It’s hard to carry the weight of an entire nation’s hopes on one shoulders. On Friday, those expectations of a championship run at the Australian Open came crashing down on 5th-seed and hometown hopeful Samantha Stosur’s shoulders as she watched Petra Kvitova rip 35 winners against her to oust the Australian star from the tournament 7-6 (5) 6-3. There was some shaky play from Stosur, but the story of the match was the aggressive play from the 2010 WTA Newcomer of the Year Kvitova. What was so surprising was how Kvitova was able to attack the Stosur serve, and particularly her second serve, normally a great asset for Samantha. But the kick serve just didn’t have enough kick on this day, as Kvitova won 72% of points off Stosur’s second serve. How far can Kvitova go? She could go as far as being the title winner. She already has a title in 2011, the Brisbane International, knocking off Nadia Petrova, Anastasia Pavlyuchenkova and Andrea Petkovic en route to the title. She now has taken out Samantha Stosur in straight sets in front of a partisan Aussie crowd. The sky is the limit for this 20-year old from the Czech Republic.
Struggling far more than the 7-6 (3) 6-3 winning score would indicate was tournament and fan favorite Kim Clijsters, who advanced past Alize Cornet but nearly made a mess of things with her erratic play. What I have always said has been Clijsters’ Achilles heel when it comes to winning more Slams, and more titles overall, is that she has these inexplicable sleepwalking type matches where she is just not sharp mentally. Sometimes, as againt Cornet, she is able to get by. Other times, like last year against Nadia Petrova, she is shown the exit. Take last year’s loss to Vera Zvonareva at Wimbledon. Kim came out and looked unbeatable in the first set only to seemingly drift away and stop trying to set up points, opting to try for winners on early balls. Last week against LI Na at Medibank International Sydney, she raced out to a 5-0 first set lead only to go into that zone again and let Li win the set and the match. Yes, both Zvonareva and Li started to play better, but a lot of their clawing back into the match had to do with Clijsters falling out of rhythm and not being able to mentally stay on track. When she does stay sharp mentally, as she did against Zvonareva in the final of the 2010 US Open, she is nearly unbeatable. Against Cornet she’d get up a break and then start spraying easy open-court put aways long or into the net. She looked for the entire match like she was a half step off with her footing. If this had been Ekaterina Makarova in the next round instead of Cornet, Kim would not have survived to play another round. As it is, Kim will need to regroup and bring her A-game against Makarova, not the game she brought to Cornet or else “Aussie Kim” will join Samantha Stosur on the sidelines.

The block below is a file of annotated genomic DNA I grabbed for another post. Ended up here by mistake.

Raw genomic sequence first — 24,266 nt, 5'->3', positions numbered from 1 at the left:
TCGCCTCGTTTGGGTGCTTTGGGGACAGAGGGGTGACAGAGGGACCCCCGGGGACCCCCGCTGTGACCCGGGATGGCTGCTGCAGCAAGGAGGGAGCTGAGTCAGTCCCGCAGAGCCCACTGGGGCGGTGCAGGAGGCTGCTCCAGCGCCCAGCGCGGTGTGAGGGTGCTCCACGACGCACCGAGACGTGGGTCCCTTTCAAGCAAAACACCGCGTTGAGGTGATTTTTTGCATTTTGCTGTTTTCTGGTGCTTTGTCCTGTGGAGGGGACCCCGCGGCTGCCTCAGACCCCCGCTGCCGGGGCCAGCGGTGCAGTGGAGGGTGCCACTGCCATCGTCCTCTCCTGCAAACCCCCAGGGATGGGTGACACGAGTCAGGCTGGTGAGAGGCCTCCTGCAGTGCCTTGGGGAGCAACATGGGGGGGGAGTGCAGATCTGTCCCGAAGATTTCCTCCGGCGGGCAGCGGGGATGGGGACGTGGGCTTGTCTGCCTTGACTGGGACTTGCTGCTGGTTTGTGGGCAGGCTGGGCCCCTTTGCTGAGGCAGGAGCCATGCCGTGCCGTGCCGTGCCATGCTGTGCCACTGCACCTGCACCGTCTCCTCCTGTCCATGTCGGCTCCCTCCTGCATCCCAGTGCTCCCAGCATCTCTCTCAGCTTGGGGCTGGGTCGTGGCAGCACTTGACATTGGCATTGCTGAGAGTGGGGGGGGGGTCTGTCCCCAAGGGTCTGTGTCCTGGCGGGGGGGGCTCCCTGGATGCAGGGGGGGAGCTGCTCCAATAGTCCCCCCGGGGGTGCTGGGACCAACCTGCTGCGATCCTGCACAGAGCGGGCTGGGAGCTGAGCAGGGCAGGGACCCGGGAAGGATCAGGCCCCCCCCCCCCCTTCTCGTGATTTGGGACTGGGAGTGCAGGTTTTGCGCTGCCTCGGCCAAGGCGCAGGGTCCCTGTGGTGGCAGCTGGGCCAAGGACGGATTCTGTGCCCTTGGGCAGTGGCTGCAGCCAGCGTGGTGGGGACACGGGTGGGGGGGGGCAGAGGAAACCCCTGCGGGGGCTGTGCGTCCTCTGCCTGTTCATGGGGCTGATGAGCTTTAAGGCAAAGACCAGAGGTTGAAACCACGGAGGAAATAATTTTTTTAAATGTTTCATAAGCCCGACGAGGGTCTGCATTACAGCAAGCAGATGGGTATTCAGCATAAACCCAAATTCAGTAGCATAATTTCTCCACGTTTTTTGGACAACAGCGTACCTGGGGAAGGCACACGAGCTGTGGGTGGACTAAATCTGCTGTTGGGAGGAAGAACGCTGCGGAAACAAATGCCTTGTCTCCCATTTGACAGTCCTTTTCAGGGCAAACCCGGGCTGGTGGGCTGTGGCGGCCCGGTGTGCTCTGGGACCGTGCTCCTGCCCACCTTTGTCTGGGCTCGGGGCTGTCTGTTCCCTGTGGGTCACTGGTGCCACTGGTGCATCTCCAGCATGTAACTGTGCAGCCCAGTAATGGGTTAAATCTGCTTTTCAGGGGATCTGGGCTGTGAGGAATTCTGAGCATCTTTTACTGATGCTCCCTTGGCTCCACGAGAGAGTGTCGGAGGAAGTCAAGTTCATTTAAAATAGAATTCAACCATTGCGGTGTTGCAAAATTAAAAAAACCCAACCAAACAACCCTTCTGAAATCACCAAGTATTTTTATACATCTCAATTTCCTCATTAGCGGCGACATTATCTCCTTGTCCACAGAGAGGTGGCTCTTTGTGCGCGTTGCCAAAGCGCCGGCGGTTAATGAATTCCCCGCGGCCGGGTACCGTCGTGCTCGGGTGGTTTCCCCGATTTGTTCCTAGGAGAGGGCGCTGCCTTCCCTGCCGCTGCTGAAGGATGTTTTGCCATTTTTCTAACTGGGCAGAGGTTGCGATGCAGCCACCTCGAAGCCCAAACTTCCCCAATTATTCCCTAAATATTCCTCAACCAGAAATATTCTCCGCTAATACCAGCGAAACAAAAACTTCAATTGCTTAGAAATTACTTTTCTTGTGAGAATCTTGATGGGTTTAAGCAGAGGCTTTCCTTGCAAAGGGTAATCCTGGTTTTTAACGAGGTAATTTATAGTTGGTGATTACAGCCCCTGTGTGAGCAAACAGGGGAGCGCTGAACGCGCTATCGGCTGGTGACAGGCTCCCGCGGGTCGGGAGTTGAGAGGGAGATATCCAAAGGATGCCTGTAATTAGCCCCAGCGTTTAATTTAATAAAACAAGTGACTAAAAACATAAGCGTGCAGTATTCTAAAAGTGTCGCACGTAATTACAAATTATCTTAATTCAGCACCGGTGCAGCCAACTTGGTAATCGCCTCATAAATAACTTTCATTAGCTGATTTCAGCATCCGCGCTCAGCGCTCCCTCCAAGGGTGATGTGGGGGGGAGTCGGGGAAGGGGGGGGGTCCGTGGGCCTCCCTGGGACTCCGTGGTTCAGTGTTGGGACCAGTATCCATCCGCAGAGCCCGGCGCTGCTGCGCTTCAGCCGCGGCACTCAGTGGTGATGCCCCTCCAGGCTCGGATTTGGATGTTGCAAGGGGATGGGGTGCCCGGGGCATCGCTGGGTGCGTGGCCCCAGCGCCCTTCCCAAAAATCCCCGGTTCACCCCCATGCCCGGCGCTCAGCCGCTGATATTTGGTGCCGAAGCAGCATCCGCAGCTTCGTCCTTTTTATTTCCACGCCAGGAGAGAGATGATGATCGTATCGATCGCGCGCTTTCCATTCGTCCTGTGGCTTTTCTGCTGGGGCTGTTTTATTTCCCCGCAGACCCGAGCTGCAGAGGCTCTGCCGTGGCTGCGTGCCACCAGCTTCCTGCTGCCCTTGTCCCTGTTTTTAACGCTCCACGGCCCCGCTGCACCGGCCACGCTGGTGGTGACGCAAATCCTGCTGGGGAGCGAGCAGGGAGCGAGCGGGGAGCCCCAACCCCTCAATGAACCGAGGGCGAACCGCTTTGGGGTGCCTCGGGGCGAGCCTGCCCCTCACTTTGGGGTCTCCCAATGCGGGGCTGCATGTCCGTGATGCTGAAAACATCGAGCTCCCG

Also getting a harder than expected match was 2nd-seed Vera Zvonareva of Russia, whose 6-3 7-6 (9) win over the Czech Republic’s Lucie Safarova was a point away from a third set with Safarova building momentum. Although Vera controlled the first set fairly well, Safarova started to really rip big shots, particularly off her forehand. Lucie was playing almost a LI Na style of high risk-high reward style where she banged a lot of winners…but also a lot of errors. Still, after fighting her way into a tie-break to try to push Vera to a third set, Lucie saved two match points with blistering forehands, but could not convert a set point into an open court. Zvonareva, if she is going to win her first Slam next week, must shore up her second serve, as Safarova was able to hammer it as will any of the big hitters she might potentially face in a semifinal or final.
Other day 6 winners included PENG Shuai, who continued the success of Chinese women down under. Last year it was LI Na and ZHENG Jie advancing to the semifinals. This year Li looks like maybe the best player so far in the women’s draw and Peng is making a Cinderella run. In a couple of mild upsets, Flavia Pennetta defeated Shahar Peer while Ekaterina Makarova ousted Nadia Petrova. I say they are mild because I honestly didn’t look at Peer or Petrova as real threats in this tournament. Also, Pennetta and Makarova are both very good players who should be capable of pulling an upset if they play well. However, the Makarova win over Petrova did rob us of seeing a rematch of last year’s Clijsters-Petrova match where Nadia handed Kim her worst career defeat. I don’t think that would have happened again. In fact, I think Kim would have come into that potentially match-up mentally focused and prepared to not let that occur. Kim probably would have taken out Petrova in straight sets this year. But the Makarova-Clijsters match is intriguing. The big lefty has a real chance to upset Clijsters. Kim better be sharp and ready.
Singles – Third Round
(2) Vera Zvonareva (RUS) d. (31) Lucie Safarova (CZE) 63 76(9)
(3) Kim Clijsters (BEL) d. Alizé Cornet (FRA) 76(3) 63
(25) Petra Kvitova (CZE) d. (5) Samantha Stosur (AUS) 76(5) 63
(22) Flavia Pennetta (ITA) d. (10) Shahar Peer (ISR) 36 76(3) 64
(12) Agnieszka Radwanska (POL) d. Simona Halep (ROU) 61 62
Ekaterina Makarova (RUS) d. (13) Nadia Petrova (RUS) 62 36 86
Iveta Benesova (CZE) d. (16) Anastasia Pavlyuchenkova (RUS) 63 16 75
Peng Shuai (CHN) d. Ayumi Morita (JPN) 61 36 63